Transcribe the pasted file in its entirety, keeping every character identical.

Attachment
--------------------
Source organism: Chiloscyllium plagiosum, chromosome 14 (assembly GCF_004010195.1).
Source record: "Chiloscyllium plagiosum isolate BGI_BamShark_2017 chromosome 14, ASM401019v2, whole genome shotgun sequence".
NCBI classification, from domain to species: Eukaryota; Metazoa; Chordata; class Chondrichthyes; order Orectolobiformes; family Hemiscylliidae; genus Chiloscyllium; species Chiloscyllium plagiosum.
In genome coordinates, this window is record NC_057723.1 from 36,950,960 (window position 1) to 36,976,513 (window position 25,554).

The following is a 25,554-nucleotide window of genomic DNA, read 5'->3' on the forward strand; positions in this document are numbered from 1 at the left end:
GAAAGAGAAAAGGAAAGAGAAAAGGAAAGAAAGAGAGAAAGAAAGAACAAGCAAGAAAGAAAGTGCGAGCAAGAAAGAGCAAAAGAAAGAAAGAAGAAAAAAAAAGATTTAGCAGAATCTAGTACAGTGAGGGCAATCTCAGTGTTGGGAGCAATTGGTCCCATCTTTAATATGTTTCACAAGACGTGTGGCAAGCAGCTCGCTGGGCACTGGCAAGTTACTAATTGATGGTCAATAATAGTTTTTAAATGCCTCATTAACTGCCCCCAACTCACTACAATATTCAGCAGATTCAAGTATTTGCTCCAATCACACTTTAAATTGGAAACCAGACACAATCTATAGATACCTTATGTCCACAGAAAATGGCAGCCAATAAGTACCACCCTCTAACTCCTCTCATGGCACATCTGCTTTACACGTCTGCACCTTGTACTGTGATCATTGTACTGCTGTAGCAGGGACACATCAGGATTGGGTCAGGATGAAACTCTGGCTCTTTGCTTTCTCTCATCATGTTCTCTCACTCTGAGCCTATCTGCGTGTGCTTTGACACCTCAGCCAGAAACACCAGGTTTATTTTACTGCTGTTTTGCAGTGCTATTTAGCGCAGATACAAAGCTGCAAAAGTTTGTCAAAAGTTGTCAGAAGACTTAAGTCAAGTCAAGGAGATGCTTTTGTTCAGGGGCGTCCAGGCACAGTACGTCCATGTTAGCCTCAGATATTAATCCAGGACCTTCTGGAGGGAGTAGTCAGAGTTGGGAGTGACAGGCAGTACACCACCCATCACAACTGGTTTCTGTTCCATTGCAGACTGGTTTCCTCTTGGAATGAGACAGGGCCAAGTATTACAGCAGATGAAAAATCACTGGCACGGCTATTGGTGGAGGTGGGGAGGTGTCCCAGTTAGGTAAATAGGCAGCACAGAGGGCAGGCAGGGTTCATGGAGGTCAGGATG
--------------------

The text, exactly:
Source organism: Chiloscyllium plagiosum, chromosome 14 (assembly GCF_004010195.1).
Source record: "Chiloscyllium plagiosum isolate BGI_BamShark_2017 chromosome 14, ASM401019v2, whole genome shotgun sequence".
NCBI classification, from domain to species: Eukaryota; Metazoa; Chordata; class Chondrichthyes; order Orectolobiformes; family Hemiscylliidae; genus Chiloscyllium; species Chiloscyllium plagiosum.
In genome coordinates, this window is record NC_057723.1 from 36,950,960 (window position 1) to 36,976,513 (window position 25,554).

The following is a 25,554-nucleotide window of genomic DNA, read 5'->3' on the forward strand; positions in this document are numbered from 1 at the left end:
GAAAGAGAAAAGGAAAGAGAAAAGGAAAGAAAGAGAGAAAGAAAGAACAAGCAAGAAAGAAAGTGCGAGCAAGAAAGAGCAAAAGAAAGAAAGAAGAAAAAAAAAGATTTAGCAGAATCTAGTACAGTGAGGGCAATCTCAGTGTTGGGAGCAATTGGTCCCATCTTTAATATGTTTCACAAGACGTGTGGCAAGCAGCTCGCTGGGCACTGGCAAGTTACTAATTGATGGTCAATAATAGTTTTTAAATGCCTCATTAACTGCCCCCAACTCACTACAATATTCAGCAGATTCAAGTATTTGCTCCAATCACACTTTAAATTGGAAACCAGACACAATCTATAGATACCTTATGTCCACAGAAAATGGCAGCCAATAAGTACCACCCTCTAACTCCTCTCATGGCACATCTGCTTTACACGTCTGCACCTTGTACTGTGATCATTGTACTGCTGTAGCAGGGACACATCAGGATTGGGTCAGGATGAAACTCTGGCTCTTTGCTTTCTCTCATCATGTTCTCTCACTCTGAGCCTATCTGCGTGTGCTTTGACACCTCAGCCAGAAACACCAGGTTTATTTTACTGCTGTTTTGCAGTGCTATTTAGCGCAGATACAAAGCTGCAAAAGTTTGTCAAAAGTTGTCAGAAGACTTAAGTCAAGTCAAGGAGATGCTTTTGTTCAGGGGCGTCCAGGCACAGTACGTCCATGTTAGCCTCAGATATTAATCCAGGACCTTCTGGAGGGAGTAGTCAGAGTTGGGAGTGACAGGCAGTACACCACCCATCACAACTGGTTTCTGTTCCATTGCAGACTGGTTTCCTCTTGGAATGAGACAGGGCCAAGTATTACAGCAGATGAAAAATCACTGGCACGGCTATTGGTGGAGGTGGGGAGGTGTCCCAGTTAGGTAAATAGGCAGCACAGAGGGCAGGCAGGGTTCATGGAGGTCAGGATG